The Forum Magazine
Al-Anon's monthly magazine, The Forum, contains many personal stories of inspiration, some of which are made available each month on the Internet by authorization of Al-Anon Family Group Headquarters, Inc.
Click on the titles below to read the entire article.
I met someone new recently. It was a completely unexpected event. As I spent time with this person, my heart was touched in a way that it hadn’t been in quite some time. A cascade of feelings came up afterwards, and I was a little unsettled for a while. I continued to work Steps One through Three and Ten through Eleven, every day, as I walked through all the feelings.
Seven years ago, I was returning home with my husband after several weeks cruising the Mediterranean and touring Europe. Yet, instead of being relaxed and invigorated, I was full of fear, anxiety, and trepidation about what awaited me at home. What was wrong with me?
I am forever changed by the spiritual gifts of our Al‑Anon program—its profound literature, tools, and teachings—and most especially by the warmth, compassion, and mutuality I’ve discovered in our fellowship. This incredible feeling of truly belonging, perhaps for the very first time in my life, is one of the most precious gifts I’ve ever received. I’m so thankful for the blessing of finally “coming home” to a Higher Power of my own understanding, and to all of you, the family I’ve always been looking for.
I am early in my recovery, and already I see when and where the disease of alcoholism grabbed a hold of me. My parents were alcoholics and addicts, and my extended family was full of the same. I suffered through the twists of manipulation and lies my entire life.
As an African-American female, entering Al‑Anon was quite a challenge for me. I’m strong in some ways, but I was lost in the way of living and focusing on myself. At the first meeting, I felt uncomfortable because I was the only African-American in the group. I was not that trusting of Caucasians in an all white setting, and I wasn’t sure how genuine or accepting their responses would be.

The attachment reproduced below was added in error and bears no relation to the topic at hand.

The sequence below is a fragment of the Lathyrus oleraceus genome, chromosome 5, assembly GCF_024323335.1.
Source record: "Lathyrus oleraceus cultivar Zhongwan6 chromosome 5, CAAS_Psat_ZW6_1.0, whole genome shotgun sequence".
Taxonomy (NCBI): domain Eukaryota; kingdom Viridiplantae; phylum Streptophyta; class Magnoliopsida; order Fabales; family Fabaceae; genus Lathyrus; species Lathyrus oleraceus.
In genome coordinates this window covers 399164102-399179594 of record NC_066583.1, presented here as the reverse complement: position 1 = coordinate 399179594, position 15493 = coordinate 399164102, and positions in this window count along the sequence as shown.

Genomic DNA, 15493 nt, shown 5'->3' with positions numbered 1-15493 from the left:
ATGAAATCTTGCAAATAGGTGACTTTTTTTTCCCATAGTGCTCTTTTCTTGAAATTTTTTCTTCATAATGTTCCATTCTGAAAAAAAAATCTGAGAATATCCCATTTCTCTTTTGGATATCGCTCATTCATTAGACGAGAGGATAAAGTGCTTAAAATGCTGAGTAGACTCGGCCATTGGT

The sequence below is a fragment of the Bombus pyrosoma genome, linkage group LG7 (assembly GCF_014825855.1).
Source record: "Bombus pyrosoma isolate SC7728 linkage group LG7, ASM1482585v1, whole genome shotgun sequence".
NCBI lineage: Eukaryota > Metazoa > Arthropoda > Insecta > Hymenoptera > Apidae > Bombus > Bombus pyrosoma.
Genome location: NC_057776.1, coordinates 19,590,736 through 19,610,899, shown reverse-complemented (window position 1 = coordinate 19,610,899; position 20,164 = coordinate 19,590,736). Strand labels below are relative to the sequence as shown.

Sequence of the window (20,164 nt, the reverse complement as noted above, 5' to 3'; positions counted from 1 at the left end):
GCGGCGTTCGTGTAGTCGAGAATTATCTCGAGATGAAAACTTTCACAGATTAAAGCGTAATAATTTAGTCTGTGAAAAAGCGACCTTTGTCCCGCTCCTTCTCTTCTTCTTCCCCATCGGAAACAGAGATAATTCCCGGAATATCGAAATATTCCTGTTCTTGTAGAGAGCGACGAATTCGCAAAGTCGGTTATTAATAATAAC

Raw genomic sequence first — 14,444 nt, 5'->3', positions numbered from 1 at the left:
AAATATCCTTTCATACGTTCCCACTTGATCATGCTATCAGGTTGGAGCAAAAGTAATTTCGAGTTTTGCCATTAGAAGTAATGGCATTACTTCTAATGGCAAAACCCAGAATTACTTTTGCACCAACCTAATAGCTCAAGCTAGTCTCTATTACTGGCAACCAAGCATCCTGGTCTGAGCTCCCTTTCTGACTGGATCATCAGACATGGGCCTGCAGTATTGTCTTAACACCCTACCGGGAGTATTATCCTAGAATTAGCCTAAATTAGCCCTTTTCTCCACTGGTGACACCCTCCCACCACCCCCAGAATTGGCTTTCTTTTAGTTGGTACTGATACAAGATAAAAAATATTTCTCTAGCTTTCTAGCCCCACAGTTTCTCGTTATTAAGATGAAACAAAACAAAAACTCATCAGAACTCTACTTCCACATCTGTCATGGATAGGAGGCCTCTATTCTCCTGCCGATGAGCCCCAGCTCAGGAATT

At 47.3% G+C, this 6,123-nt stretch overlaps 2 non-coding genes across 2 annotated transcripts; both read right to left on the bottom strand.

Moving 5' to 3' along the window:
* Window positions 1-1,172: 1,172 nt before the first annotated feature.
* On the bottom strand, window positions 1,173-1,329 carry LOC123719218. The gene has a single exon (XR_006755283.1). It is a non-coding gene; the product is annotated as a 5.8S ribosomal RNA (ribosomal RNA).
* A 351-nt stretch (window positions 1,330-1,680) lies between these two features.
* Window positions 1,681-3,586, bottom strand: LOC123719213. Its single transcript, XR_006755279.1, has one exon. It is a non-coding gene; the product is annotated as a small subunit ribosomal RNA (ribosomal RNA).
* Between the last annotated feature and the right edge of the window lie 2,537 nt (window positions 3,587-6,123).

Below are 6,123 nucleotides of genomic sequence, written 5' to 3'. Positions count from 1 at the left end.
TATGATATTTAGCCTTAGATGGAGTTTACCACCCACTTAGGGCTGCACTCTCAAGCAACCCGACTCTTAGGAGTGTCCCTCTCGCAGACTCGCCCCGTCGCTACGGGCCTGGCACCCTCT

“Please press One if you will accept a collect call from the … county prison.” My wife and I had been at friends’ that evening. We got home at about midnight and found the message on our answering machine. We listened to it three times without saying a word. The message summarized the relationship we had with our son over the past two years.
Two sentences spoken at the first Al‑Anon meeting I attended made me sit up and take notice: “How Important Is It?” and “You may be right.” Each represented a 180-degree change in the way I looked at, and dealt with, the problems caused by my teenage son’s alcoholism. At the time, I didn’t believe either one, but they stuck in my head and proved to be both life-changing and a source of strength.
Early in Al-Anon, one of the feelings I struggled with was anger. So many times in my childhood home, I felt angry but acted happy or pleased because the unwritten rule for the children of the family was, “Do not show anger.” For the drinking parents, anger was permissible to express loudly, and on occasion with the help of a brush or belt.
My boss told me that I needed to go to Al‑Anon. He said I wasn’t handling customers who had been drinking in a proper way. I admit that I was mad at them when they walked in the door and saw that they weren’t exactly sober. I was dealing with my own drunken husband all the time, but couldn’t yell at him. It would just have made matters worse.
“He is not living his life for me,” I thought as I shuffled into the cold kitchen. It was three o’clock in the morning. I was in search of an Al-Anon daily reader. My son, my only child and someone I loved more than anyone, had been arrested, spent the night in jail, and was in more trouble than I ever imagined possible.